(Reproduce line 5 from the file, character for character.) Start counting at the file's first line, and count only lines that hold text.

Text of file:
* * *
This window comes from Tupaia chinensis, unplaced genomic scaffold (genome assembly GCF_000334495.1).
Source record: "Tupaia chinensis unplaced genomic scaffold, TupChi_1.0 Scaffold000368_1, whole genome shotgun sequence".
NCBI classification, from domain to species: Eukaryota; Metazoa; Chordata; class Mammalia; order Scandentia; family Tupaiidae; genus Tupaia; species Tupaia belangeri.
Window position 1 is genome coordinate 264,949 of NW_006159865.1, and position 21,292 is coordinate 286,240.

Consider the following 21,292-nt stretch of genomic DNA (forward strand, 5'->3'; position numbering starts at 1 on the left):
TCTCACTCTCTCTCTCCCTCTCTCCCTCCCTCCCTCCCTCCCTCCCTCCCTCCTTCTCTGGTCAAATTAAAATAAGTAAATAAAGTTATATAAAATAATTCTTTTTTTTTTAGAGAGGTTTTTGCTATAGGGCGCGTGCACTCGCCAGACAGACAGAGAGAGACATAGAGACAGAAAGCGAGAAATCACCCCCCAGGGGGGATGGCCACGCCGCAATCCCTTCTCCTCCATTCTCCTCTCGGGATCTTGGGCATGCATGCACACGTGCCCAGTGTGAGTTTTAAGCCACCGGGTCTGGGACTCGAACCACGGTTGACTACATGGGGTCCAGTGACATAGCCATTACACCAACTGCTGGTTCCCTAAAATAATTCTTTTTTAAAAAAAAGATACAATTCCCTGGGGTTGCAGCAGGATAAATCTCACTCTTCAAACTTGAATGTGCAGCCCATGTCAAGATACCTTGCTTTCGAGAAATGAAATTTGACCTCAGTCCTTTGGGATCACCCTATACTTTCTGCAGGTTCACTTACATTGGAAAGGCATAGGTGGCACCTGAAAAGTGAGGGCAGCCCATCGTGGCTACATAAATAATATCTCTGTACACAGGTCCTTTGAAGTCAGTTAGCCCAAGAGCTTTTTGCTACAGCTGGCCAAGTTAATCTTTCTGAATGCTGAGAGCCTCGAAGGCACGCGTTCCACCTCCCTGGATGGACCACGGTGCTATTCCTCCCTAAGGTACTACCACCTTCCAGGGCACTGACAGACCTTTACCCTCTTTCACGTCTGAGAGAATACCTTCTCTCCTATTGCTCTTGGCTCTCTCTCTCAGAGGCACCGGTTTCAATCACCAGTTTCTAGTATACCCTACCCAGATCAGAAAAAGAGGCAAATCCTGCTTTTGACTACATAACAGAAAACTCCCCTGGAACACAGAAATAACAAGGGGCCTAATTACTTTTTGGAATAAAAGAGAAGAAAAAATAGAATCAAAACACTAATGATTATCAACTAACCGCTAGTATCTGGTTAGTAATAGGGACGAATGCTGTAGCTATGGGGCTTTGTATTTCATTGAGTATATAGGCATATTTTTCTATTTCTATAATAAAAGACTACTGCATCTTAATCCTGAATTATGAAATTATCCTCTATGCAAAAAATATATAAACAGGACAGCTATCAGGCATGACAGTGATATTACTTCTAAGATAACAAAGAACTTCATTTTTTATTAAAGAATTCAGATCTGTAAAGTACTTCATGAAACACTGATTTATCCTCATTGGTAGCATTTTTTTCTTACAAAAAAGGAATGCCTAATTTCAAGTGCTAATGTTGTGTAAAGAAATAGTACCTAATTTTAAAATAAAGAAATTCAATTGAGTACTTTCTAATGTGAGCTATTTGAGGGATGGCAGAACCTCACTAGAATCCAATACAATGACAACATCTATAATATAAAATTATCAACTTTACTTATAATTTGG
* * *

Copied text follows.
Consider the following 21,292-nt stretch of genomic DNA (forward strand, 5'->3'; position numbering starts at 1 on the left):